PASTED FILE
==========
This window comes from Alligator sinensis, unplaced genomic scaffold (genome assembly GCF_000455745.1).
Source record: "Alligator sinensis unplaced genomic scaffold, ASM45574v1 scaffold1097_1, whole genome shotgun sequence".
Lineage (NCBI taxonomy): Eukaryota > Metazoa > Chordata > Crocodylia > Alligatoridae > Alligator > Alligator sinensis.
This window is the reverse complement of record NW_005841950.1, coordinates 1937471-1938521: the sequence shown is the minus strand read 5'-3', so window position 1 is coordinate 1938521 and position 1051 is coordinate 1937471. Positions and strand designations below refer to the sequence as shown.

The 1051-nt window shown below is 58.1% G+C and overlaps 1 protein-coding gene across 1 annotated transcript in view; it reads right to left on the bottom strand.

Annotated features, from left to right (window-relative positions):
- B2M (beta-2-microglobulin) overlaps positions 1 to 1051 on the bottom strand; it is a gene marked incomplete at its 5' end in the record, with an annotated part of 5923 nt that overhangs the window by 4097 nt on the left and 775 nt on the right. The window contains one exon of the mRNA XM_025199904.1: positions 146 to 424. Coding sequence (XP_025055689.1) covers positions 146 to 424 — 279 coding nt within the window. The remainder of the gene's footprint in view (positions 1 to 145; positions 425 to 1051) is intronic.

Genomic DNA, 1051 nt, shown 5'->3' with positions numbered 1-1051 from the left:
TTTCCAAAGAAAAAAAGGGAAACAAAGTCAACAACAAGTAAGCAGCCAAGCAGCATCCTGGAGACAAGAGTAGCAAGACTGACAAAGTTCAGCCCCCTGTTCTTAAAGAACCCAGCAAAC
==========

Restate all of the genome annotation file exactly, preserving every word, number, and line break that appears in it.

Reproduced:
This window comes from Alligator sinensis, unplaced genomic scaffold (genome assembly GCF_000455745.1).
Source record: "Alligator sinensis unplaced genomic scaffold, ASM45574v1 scaffold1097_1, whole genome shotgun sequence".
Lineage (NCBI taxonomy): Eukaryota > Metazoa > Chordata > Crocodylia > Alligatoridae > Alligator > Alligator sinensis.
This window is the reverse complement of record NW_005841950.1, coordinates 1937471-1938521: the sequence shown is the minus strand read 5'-3', so window position 1 is coordinate 1938521 and position 1051 is coordinate 1937471. Positions and strand designations below refer to the sequence as shown.

The 1051-nt window shown below is 58.1% G+C and overlaps 1 protein-coding gene across 1 annotated transcript in view; it reads right to left on the bottom strand.

Annotated features, from left to right (window-relative positions):
- B2M (beta-2-microglobulin) overlaps positions 1 to 1051 on the bottom strand; it is a gene marked incomplete at its 5' end in the record, with an annotated part of 5923 nt that overhangs the window by 4097 nt on the left and 775 nt on the right. The window contains one exon of the mRNA XM_025199904.1: positions 146 to 424. Coding sequence (XP_025055689.1) covers positions 146 to 424 — 279 coding nt within the window. The remainder of the gene's footprint in view (positions 1 to 145; positions 425 to 1051) is intronic.

Genomic DNA, 1051 nt, shown 5'->3' with positions numbered 1-1051 from the left:
TTTCCAAAGAAAAAAAGGGAAACAAAGTCAACAACAAGTAAGCAGCCAAGCAGCATCCTGGAGACAAGAGTAGCAAGACTGACAAAGTTCAGCCCCCTGTTCTTAAAGAACCCAGCAAAC